By | August 20, 2014

In an unpublished opinion issued on July 7, 2014 from the United States Court of Appeals for the Tenth Circuit, a Federal Court ruled somewhat surprisingly and approved Sun Life’s decision to “offset” VA Benefits from a disabled Veteran’s monthly disability benefits. While this case is not “binding precedent,” it can serve as a warning for those that are receiving VA Benefits, or any other income benefits, that are not listed in their Long Term Disability (LTD) ERISA Policy.

What Are Other Income Benefits?

Most, if not all, LTD ERISA group insurance policies contain language in the policy entitled “Other Income Benefits.” This section of the policy states that if a claimant is receiving Long Term Disability benefits and also benefits from other sources, the insurance company may reduce the Disability Benefits by the amount of money the claimant is getting from the other sources. The policies will then list what other income benefits they will “offset” for. In most instances, the policies will allow an offset for Social Security Disability Benefits and Social Security Retirement benefits the claimant or the claimant’s dependents receive. Often times other income benefits will also include retirement benefits if they were funded by the claimant’s employer who sponsored the LTD Policy, workers compensation benefits, and benefits received from other Group Disability Insurance Policies. Some policies will even offset for VA benefits. With the case in question, the policy did not specifically state that VA benefits would be offset.

Facts of the Case

Dr. Howard Holbrooks served for six years as a physician in the United States Army. After being honorably discharged in 2003, Dr. Holbrooks worked as an Anesthesiologist for Community Health Systems. On May 7, 2009, Dr. Holbrooks was unfortunately diagnosed with Amyotrophic Lateral Sclerosis (ALS, or better known as Lou Gehrig’s Disease). As a result of his diagnosis, Dr. Holbrooks applied for and was approved for LTD benefits under a Sun Life Long Term Disability Insurance Policy that was provided to him through his employment with Community Health Systems. Under this policy, Dr. Holbrooks would receive benefits in the amount of 60% of his prior monthly earnings.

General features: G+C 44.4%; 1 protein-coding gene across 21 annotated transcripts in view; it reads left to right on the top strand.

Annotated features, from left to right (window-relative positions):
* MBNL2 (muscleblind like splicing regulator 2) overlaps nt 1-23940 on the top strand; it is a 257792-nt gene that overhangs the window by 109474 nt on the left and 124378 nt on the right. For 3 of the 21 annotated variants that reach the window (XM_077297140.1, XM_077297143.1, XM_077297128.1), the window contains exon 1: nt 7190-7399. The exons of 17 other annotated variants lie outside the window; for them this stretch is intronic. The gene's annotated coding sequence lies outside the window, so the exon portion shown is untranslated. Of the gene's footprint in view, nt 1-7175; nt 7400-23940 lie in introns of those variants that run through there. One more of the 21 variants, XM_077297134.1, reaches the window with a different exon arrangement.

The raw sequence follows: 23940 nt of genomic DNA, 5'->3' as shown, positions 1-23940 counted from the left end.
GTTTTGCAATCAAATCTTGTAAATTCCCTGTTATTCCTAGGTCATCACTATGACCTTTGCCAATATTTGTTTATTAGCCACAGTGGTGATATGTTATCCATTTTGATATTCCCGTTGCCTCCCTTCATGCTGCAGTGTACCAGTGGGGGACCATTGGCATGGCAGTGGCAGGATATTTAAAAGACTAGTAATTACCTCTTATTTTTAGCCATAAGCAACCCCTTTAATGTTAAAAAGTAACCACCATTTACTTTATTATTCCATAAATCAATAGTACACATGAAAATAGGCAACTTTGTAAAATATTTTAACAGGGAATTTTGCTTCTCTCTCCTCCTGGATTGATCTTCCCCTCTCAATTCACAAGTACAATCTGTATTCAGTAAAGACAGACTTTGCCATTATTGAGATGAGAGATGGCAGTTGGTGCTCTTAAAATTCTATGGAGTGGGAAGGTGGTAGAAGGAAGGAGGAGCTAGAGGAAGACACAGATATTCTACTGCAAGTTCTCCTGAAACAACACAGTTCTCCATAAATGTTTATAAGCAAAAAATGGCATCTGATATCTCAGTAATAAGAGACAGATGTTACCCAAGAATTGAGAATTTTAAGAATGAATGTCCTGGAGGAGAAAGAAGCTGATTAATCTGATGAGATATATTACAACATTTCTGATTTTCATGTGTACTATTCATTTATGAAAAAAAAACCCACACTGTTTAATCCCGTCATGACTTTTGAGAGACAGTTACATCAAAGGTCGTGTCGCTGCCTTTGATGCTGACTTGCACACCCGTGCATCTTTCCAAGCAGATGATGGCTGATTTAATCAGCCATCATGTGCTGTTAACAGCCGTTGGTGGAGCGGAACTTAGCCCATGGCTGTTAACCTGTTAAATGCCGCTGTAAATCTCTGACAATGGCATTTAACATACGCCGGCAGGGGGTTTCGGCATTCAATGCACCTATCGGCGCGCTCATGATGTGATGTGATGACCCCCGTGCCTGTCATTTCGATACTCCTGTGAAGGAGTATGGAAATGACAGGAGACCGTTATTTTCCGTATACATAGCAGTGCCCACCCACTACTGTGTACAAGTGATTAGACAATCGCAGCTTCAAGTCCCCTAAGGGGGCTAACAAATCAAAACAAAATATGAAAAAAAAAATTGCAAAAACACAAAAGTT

In addition to his disability benefit from Sun Life, Dr. Holbrooks also was entitled to receive service-connected disability benefits from the Department of Veterans Affairs. After being awarded VA benefits, Sun Life determined that such benefits were “other income benefits” and thus reduced the amount of benefit they paid each month by the amount he was getting from the VA.

Seeing as the policy did not specifically list VA Benefits as being “offsettable”, Dr. Holbrooks appealed Sun Life’s decision to offset the benefits. Sun Life upheld its decision and ultimately a lawsuit was filed. Unfortunately for Dr. Holbrooks, the trial court and the court of appeals have upheld Sun Life’s Decision.

The Court’s Rationale

The Policy in question states that any benefits under the following sources are considered “other income benefits”: (a) workers’ compensation law; or (b) occupational disease law; or (c) unemployment compensation law; or (d) compulsory benefits act or law; or (e) an automobile no-fault insurance plan; or (f) any other act or law of like intent…

The Courts noted that VA benefits are “nondiscretionary, statutorily mandated benefits, [which][a] veteran is entitled to… upon showing that he meets the eligibility requirements set for in the governing statutes and regulations.” The Courts further noted that “VA regulations establish a presumption of service connection for ALS for any veteran who develops ALS any time after separation from military service.” The Courts then concluded that because “the VA was required by law to pay Dr. Holbrooks’s disability benefits, Sun Life was entitled to offset those benefits under the terms of the Policy.” The Court thus ruled that such benefits were “compulsory benefits” and thus eligible to be an offset under the policy in question.

Why Does This Decision Matter?

This decision can serve as an educational tool for those receiving both LTD benefits and VA benefits. If the insurance company is now not offsetting those benefits, they may be able to in the future and an overpayment may be owed to the insurance company. Additionally, the courts’ decisions show that while benefits might not be specifically listed in the policy, they may still be “offsettable.” Therefore, it is never safe to assume that your other income benefits cannot be offset just because those benefits are not specifically listed in the policy.

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